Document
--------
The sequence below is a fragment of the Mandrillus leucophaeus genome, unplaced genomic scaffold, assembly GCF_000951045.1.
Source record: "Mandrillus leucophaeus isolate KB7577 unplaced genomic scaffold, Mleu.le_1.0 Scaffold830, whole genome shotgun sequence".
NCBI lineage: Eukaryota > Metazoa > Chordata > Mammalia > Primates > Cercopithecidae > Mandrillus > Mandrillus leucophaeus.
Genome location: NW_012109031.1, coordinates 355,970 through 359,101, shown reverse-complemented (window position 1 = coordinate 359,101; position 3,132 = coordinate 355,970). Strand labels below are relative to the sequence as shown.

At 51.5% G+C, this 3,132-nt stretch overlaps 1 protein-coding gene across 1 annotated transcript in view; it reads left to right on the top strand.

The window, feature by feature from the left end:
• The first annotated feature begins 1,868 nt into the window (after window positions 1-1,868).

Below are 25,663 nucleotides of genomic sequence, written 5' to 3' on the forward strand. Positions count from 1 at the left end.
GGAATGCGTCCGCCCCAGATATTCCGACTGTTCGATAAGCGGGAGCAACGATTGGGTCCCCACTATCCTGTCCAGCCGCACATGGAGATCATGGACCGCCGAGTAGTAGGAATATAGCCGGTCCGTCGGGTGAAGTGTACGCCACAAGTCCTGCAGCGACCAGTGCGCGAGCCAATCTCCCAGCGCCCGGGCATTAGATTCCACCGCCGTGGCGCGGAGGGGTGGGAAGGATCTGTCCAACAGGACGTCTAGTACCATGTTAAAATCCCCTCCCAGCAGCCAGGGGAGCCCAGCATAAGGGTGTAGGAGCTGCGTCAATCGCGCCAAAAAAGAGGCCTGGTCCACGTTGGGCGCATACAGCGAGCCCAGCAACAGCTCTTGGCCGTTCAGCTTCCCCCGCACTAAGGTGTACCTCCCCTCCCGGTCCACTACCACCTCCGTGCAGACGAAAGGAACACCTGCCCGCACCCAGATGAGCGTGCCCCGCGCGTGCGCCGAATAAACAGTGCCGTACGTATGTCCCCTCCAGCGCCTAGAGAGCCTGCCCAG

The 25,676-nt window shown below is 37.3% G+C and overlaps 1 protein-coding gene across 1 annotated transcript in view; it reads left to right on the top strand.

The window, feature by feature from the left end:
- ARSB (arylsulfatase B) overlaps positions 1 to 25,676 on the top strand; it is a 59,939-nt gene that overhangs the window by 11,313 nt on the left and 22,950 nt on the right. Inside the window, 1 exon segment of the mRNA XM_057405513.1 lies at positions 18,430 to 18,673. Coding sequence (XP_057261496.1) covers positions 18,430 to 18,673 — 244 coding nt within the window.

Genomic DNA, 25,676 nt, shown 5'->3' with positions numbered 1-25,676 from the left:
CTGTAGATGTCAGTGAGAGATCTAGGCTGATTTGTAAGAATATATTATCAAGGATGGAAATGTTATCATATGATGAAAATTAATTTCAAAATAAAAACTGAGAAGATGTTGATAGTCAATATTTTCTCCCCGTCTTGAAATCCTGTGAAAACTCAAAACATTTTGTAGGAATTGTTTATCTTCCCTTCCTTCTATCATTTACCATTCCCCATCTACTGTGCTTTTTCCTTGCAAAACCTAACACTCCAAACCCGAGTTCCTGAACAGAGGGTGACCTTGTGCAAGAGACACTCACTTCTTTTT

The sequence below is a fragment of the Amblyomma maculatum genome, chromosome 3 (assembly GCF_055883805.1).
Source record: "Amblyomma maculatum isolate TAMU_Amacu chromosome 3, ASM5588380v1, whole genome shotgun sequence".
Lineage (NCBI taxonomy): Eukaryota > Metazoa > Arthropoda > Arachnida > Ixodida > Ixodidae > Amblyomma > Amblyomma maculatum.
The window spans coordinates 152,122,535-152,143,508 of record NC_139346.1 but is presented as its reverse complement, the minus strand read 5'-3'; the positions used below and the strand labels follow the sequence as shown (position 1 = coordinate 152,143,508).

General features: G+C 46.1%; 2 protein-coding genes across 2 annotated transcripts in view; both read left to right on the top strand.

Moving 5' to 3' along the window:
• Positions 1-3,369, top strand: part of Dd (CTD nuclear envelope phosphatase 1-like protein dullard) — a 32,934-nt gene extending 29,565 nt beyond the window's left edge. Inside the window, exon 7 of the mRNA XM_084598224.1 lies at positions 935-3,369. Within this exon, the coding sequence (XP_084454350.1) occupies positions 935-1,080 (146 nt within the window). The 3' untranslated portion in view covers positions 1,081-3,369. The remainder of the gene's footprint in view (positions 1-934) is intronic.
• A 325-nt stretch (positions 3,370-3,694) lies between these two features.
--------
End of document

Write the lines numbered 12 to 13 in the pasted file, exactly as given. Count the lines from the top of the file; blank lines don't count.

- ARSB (arylsulfatase B) overlaps positions 1 to 25,676 on the top strand; it is a 59,939-nt gene that overhangs the window by 11,313 nt on the left and 22,950 nt on the right. Inside the window, 1 exon segment of the mRNA XM_057405513.1 lies at positions 18,430 to 18,673. Coding sequence (XP_057261496.1) covers positions 18,430 to 18,673 — 244 coding nt within the window.

Genomic DNA, 25,676 nt, shown 5'->3' with positions numbered 1-25,676 from the left: